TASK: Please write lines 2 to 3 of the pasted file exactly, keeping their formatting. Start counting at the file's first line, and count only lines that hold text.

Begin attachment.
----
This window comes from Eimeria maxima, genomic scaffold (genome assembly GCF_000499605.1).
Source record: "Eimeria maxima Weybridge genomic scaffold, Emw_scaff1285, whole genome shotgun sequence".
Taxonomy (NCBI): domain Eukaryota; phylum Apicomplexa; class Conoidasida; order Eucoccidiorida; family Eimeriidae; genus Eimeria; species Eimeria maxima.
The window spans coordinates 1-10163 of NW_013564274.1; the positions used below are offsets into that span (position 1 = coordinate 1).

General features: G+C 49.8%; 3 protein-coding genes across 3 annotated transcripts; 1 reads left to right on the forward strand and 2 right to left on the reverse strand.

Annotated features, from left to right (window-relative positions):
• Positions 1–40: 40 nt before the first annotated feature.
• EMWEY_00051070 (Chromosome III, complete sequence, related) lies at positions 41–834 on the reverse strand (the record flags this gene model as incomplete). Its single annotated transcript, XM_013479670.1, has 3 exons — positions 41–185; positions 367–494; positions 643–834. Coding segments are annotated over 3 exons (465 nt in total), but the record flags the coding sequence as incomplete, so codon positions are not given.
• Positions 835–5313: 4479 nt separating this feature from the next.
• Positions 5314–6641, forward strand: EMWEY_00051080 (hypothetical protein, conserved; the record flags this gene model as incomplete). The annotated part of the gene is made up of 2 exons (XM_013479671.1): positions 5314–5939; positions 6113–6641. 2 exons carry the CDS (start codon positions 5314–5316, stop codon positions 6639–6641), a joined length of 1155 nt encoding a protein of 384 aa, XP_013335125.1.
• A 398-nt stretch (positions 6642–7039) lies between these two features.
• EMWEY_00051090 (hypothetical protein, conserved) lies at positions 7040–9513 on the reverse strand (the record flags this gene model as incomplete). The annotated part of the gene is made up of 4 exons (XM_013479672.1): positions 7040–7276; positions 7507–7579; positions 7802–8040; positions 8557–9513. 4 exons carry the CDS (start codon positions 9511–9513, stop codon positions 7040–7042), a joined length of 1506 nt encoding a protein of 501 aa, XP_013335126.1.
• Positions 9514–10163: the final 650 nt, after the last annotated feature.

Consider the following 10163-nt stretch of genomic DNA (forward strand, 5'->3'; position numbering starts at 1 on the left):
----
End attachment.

Source record: "Eimeria maxima Weybridge genomic scaffold, Emw_scaff1285, whole genome shotgun sequence".
Taxonomy (NCBI): domain Eukaryota; phylum Apicomplexa; class Conoidasida; order Eucoccidiorida; family Eimeriidae; genus Eimeria; species Eimeria maxima.